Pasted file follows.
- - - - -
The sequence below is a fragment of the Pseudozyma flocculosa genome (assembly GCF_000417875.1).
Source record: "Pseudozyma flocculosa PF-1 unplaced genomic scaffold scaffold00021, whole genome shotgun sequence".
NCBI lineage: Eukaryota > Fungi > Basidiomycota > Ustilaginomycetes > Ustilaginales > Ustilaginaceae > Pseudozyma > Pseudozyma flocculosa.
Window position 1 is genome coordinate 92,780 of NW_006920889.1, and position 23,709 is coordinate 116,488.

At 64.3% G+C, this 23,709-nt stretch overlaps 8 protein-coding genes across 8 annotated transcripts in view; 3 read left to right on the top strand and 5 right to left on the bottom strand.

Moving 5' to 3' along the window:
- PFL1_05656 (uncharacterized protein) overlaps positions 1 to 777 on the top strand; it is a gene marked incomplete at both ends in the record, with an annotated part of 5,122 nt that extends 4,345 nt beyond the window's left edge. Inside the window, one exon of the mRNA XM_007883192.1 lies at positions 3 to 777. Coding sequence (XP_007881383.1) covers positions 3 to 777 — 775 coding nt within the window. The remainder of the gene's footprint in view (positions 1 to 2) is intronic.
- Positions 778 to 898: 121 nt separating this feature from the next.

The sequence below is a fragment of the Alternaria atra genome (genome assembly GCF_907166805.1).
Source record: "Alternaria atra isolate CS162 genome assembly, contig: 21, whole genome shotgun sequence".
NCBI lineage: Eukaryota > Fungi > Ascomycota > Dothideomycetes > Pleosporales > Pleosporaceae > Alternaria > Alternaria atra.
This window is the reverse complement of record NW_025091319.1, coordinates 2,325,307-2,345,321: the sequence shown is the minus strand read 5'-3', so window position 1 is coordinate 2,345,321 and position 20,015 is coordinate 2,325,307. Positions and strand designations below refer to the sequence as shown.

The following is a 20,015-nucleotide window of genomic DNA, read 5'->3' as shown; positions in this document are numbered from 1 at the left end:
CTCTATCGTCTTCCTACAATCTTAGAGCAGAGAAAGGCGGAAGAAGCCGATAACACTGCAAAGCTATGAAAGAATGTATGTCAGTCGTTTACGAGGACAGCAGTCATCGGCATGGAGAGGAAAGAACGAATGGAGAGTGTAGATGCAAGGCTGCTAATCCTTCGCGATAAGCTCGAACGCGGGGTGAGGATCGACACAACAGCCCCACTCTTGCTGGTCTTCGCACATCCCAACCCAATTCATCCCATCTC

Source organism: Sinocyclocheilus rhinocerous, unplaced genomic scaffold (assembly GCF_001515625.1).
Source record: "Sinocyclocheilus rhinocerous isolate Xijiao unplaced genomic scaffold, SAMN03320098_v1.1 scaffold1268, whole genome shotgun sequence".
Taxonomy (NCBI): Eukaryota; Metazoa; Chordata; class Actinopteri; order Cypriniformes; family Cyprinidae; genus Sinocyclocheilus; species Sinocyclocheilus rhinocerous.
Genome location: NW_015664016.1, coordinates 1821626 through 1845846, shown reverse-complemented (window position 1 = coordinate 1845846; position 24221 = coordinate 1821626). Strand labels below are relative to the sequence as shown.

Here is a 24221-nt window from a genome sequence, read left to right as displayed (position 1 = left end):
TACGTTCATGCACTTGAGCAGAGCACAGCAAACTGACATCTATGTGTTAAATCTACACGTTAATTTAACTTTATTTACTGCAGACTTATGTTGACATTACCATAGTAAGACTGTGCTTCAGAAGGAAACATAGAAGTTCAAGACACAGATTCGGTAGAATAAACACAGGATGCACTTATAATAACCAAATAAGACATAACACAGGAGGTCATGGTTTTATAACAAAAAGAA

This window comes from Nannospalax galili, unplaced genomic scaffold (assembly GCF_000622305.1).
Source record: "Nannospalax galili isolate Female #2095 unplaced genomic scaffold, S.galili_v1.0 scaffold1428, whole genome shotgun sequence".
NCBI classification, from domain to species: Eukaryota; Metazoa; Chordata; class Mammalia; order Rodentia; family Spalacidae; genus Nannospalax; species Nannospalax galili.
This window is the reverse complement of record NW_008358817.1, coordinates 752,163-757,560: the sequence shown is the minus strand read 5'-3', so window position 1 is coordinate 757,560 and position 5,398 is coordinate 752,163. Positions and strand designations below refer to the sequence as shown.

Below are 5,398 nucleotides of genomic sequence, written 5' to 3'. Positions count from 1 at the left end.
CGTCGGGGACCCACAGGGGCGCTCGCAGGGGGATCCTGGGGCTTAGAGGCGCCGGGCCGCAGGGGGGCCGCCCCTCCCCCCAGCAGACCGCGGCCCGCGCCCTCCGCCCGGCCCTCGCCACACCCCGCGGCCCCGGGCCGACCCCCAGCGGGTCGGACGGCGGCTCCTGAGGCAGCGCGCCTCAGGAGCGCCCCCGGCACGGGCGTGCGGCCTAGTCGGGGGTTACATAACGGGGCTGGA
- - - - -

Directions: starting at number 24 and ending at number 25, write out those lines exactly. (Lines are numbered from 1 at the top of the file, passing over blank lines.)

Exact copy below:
This window is the reverse complement of record NW_008358817.1, coordinates 752,163-757,560: the sequence shown is the minus strand read 5'-3', so window position 1 is coordinate 757,560 and position 5,398 is coordinate 752,163. Positions and strand designations below refer to the sequence as shown.

Below are 5,398 nucleotides of genomic sequence, written 5' to 3'. Positions count from 1 at the left end.